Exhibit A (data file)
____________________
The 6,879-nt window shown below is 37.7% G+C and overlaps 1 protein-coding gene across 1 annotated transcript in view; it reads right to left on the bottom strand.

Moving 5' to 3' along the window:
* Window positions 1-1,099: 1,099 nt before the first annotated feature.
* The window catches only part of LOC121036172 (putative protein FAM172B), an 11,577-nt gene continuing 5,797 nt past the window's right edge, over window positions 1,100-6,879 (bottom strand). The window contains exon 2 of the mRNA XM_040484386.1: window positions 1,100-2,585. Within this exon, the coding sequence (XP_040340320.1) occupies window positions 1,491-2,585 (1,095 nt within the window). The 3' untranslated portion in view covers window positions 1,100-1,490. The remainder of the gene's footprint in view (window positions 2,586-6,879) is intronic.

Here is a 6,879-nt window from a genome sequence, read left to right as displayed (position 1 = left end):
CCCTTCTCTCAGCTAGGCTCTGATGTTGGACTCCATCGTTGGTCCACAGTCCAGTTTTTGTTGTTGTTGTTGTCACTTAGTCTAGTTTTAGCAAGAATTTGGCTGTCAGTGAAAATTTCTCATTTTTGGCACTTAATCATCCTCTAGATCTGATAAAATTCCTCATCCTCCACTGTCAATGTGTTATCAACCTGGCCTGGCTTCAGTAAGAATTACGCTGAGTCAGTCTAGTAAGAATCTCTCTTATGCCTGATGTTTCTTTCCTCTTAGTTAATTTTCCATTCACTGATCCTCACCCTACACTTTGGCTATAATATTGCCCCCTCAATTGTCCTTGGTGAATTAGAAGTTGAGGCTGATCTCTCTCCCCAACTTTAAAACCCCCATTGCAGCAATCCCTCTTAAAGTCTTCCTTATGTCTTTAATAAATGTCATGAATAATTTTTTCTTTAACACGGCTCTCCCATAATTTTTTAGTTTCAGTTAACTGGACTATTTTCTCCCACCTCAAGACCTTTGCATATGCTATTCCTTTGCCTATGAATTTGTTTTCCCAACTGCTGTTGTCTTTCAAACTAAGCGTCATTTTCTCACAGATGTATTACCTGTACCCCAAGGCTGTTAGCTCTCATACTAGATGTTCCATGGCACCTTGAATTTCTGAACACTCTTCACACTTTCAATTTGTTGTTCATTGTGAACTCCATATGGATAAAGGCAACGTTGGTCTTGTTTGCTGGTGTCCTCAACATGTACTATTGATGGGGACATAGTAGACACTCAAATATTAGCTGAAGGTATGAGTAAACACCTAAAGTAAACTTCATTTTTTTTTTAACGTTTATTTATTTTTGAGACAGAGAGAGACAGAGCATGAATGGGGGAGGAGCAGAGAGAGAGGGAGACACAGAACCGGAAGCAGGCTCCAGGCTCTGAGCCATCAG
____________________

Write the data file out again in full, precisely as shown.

The 6,879-nt window shown below is 37.7% G+C and overlaps 1 protein-coding gene across 1 annotated transcript in view; it reads right to left on the bottom strand.

Moving 5' to 3' along the window:
* Window positions 1-1,099: 1,099 nt before the first annotated feature.
* The window catches only part of LOC121036172 (putative protein FAM172B), an 11,577-nt gene continuing 5,797 nt past the window's right edge, over window positions 1,100-6,879 (bottom strand). The window contains exon 2 of the mRNA XM_040484386.1: window positions 1,100-2,585. Within this exon, the coding sequence (XP_040340320.1) occupies window positions 1,491-2,585 (1,095 nt within the window). The 3' untranslated portion in view covers window positions 1,100-1,490. The remainder of the gene's footprint in view (window positions 2,586-6,879) is intronic.

Here is a 6,879-nt window from a genome sequence, read left to right as displayed (position 1 = left end):
CCCTTCTCTCAGCTAGGCTCTGATGTTGGACTCCATCGTTGGTCCACAGTCCAGTTTTTGTTGTTGTTGTTGTCACTTAGTCTAGTTTTAGCAAGAATTTGGCTGTCAGTGAAAATTTCTCATTTTTGGCACTTAATCATCCTCTAGATCTGATAAAATTCCTCATCCTCCACTGTCAATGTGTTATCAACCTGGCCTGGCTTCAGTAAGAATTACGCTGAGTCAGTCTAGTAAGAATCTCTCTTATGCCTGATGTTTCTTTCCTCTTAGTTAATTTTCCATTCACTGATCCTCACCCTACACTTTGGCTATAATATTGCCCCCTCAATTGTCCTTGGTGAATTAGAAGTTGAGGCTGATCTCTCTCCCCAACTTTAAAACCCCCATTGCAGCAATCCCTCTTAAAGTCTTCCTTATGTCTTTAATAAATGTCATGAATAATTTTTTCTTTAACACGGCTCTCCCATAATTTTTTAGTTTCAGTTAACTGGACTATTTTCTCCCACCTCAAGACCTTTGCATATGCTATTCCTTTGCCTATGAATTTGTTTTCCCAACTGCTGTTGTCTTTCAAACTAAGCGTCATTTTCTCACAGATGTATTACCTGTACCCCAAGGCTGTTAGCTCTCATACTAGATGTTCCATGGCACCTTGAATTTCTGAACACTCTTCACACTTTCAATTTGTTGTTCATTGTGAACTCCATATGGATAAAGGCAACGTTGGTCTTGTTTGCTGGTGTCCTCAACATGTACTATTGATGGGGACATAGTAGACACTCAAATATTAGCTGAAGGTATGAGTAAACACCTAAAGTAAACTTCATTTTTTTTTTAACGTTTATTTATTTTTGAGACAGAGAGAGACAGAGCATGAATGGGGGAGGAGCAGAGAGAGAGGGAGACACAGAACCGGAAGCAGGCTCCAGGCTCTGAGCCATCAG